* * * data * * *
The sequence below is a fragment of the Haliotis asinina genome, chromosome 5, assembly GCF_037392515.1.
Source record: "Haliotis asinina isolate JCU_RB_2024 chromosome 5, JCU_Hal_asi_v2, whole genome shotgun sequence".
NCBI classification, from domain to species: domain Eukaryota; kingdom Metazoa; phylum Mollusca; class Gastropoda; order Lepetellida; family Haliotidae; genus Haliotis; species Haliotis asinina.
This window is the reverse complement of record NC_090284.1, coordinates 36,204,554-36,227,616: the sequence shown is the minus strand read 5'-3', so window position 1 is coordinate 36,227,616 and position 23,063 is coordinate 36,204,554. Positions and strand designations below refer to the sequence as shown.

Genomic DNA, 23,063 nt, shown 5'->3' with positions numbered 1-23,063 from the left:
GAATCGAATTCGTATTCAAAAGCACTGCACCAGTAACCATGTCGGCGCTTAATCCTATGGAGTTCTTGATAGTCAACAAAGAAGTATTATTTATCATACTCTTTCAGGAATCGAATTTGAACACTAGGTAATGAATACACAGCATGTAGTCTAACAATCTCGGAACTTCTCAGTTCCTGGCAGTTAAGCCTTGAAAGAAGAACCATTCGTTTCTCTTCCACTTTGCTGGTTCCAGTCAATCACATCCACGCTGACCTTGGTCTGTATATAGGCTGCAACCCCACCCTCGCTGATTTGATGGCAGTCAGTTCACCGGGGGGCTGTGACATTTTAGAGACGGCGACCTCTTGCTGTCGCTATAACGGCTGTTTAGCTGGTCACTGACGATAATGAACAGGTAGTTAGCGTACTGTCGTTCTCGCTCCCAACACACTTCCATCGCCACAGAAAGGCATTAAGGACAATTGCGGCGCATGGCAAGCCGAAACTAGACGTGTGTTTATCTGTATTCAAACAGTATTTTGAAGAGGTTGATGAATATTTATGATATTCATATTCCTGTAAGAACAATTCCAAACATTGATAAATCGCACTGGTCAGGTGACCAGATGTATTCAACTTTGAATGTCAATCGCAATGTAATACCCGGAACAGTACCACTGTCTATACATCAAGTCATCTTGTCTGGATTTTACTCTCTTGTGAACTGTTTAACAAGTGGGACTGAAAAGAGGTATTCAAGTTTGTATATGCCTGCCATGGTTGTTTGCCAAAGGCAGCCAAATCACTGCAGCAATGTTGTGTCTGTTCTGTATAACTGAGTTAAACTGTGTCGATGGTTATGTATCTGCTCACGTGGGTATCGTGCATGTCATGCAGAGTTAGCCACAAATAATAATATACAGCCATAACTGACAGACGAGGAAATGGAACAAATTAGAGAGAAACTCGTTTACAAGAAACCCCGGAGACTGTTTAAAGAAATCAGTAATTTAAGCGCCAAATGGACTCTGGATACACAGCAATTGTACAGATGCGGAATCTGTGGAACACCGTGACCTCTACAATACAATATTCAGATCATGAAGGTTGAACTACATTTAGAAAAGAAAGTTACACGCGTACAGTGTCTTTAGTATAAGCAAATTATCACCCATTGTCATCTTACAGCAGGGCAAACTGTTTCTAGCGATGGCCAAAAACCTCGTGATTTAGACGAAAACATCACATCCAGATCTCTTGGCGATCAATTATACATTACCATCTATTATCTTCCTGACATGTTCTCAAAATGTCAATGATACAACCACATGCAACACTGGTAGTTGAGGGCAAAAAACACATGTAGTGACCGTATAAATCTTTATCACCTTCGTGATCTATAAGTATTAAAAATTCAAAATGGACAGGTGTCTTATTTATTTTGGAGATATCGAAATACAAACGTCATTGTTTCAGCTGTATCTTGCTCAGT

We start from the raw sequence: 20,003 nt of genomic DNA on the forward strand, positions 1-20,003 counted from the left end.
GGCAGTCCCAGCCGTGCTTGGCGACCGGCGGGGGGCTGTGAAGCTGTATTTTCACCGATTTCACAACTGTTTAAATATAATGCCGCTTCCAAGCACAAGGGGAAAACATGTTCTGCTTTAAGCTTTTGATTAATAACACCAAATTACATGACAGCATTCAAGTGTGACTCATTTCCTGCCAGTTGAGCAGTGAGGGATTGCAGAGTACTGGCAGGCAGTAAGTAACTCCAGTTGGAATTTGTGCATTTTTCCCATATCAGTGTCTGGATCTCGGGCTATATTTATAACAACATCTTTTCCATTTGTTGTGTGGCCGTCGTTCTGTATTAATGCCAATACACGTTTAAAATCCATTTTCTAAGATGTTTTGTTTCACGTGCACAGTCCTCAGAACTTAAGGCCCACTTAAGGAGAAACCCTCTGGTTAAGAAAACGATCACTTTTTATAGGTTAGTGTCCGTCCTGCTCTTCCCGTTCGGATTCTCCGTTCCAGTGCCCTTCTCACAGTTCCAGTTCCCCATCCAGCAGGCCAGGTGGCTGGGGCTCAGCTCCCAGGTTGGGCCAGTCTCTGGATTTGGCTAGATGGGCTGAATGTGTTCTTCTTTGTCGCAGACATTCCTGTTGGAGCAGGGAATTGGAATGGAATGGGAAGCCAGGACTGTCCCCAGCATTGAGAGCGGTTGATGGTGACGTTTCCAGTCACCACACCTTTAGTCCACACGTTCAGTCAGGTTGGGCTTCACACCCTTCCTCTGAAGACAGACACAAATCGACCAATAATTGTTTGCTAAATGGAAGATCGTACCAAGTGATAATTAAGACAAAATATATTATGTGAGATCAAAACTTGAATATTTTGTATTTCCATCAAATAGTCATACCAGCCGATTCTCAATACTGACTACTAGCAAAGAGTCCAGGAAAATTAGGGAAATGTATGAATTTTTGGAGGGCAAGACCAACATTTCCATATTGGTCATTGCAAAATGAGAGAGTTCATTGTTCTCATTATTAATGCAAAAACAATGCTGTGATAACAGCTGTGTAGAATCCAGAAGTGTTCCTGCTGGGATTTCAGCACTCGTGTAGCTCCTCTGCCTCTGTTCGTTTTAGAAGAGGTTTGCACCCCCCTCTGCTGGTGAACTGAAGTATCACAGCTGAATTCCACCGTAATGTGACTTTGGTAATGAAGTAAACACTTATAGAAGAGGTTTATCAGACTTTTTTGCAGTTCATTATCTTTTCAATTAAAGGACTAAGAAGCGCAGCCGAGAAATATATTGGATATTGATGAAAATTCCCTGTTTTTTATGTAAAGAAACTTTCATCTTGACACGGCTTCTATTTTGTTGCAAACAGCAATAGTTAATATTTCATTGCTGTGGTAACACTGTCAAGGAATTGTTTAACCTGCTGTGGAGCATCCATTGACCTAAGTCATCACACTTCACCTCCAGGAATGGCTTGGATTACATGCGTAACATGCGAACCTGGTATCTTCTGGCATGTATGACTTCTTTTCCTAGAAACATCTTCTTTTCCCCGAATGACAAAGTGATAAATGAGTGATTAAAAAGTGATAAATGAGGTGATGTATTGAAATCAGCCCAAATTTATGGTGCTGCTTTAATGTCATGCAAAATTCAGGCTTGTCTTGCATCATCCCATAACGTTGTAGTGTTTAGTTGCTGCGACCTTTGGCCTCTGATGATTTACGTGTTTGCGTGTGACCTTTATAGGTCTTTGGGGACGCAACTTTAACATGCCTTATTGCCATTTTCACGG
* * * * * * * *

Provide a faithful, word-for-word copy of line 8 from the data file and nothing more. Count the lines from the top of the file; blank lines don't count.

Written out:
GGCAGTCCCAGCCGTGCTTGGCGACCGGCGGGGGGCTGTGAAGCTGTATTTTCACCGATTTCACAACTGTTTAAATATAATGCCGCTTCCAAGCACAAGGGGAAAACATGTTCTGCTTTAAGCTTTTGATTAATAACACCAAATTACATGACAGCATTCAAGTGTGACTCATTTCCTGCCAGTTGAGCAGTGAGGGATTGCAGAGTACTGGCAGGCAGTAAGTAACTCCAGTTGGAATTTGTGCATTTTTCCCATATCAGTGTCTGGATCTCGGGCTATATTTATAACAACATCTTTTCCATTTGTTGTGTGGCCGTCGTTCTGTATTAATGCCAATACACGTTTAAAATCCATTTTCTAAGATGTTTTGTTTCACGTGCACAGTCCTCAGAACTTAAGGCCCACTTAAGGAGAAACCCTCTGGTTAAGAAAACGATCACTTTTTATAGGTTAGTGTCCGTCCTGCTCTTCCCGTTCGGATTCTCCGTTCCAGTGCCCTTCTCACAGTTCCAGTTCCCCATCCAGCAGGCCAGGTGGCTGGGGCTCAGCTCCCAGGTTGGGCCAGTCTCTGGATTTGGCTAGATGGGCTGAATGTGTTCTTCTTTGTCGCAGACATTCCTGTTGGAGCAGGGAATTGGAATGGAATGGGAAGCCAGGACTGTCCCCAGCATTGAGAGCGGTTGATGGTGACGTTTCCAGTCACCACACCTTTAGTCCACACGTTCAGTCAGGTTGGGCTTCACACCCTTCCTCTGAAGACAGACACAAATCGACCAATAATTGTTTGCTAAATGGAAGATCGTACCAAGTGATAATTAAGACAAAATATATTATGTGAGATCAAAACTTGAATATTTTGTATTTCCATCAAATAGTCATACCAGCCGATTCTCAATACTGACTACTAGCAAAGAGTCCAGGAAAATTAGGGAAATGTATGAATTTTTGGAGGGCAAGACCAACATTTCCATATTGGTCATTGCAAAATGAGAGAGTTCATTGTTCTCATTATTAATGCAAAAACAATGCTGTGATAACAGCTGTGTAGAATCCAGAAGTGTTCCTGCTGGGATTTCAGCACTCGTGTAGCTCCTCTGCCTCTGTTCGTTTTAGAAGAGGTTTGCACCCCCCTCTGCTGGTGAACTGAAGTATCACAGCTGAATTCCACCGTAATGTGACTTTGGTAATGAAGTAAACACTTATAGAAGAGGTTTATCAGACTTTTTTGCAGTTCATTATCTTTTCAATTAAAGGACTAAGAAGCGCAGCCGAGAAATATATTGGATATTGATGAAAATTCCCTGTTTTTTATGTAAAGAAACTTTCATCTTGACACGGCTTCTATTTTGTTGCAAACAGCAATAGTTAATATTTCATTGCTGTGGTAACACTGTCAAGGAATTGTTTAACCTGCTGTGGAGCATCCATTGACCTAAGTCATCACACTTCACCTCCAGGAATGGCTTGGATTACATGCGTAACATGCGAACCTGGTATCTTCTGGCATGTATGACTTCTTTTCCTAGAAACATCTTCTTTTCCCCGAATGACAAAGTGATAAATGAGTGATTAAAAAGTGATAAATGAGGTGATGTATTGAAATCAGCCCAAATTTATGGTGCTGCTTTAATGTCATGCAAAATTCAGGCTTGTCTTGCATCATCCCATAACGTTGTAGTGTTTAGTTGCTGCGACCTTTGGCCTCTGATGATTTACGTGTTTGCGTGTGACCTTTATAGGTCTTTGGGGACGCAACTTTAACATGCCTTATTGCCATTTTCACGG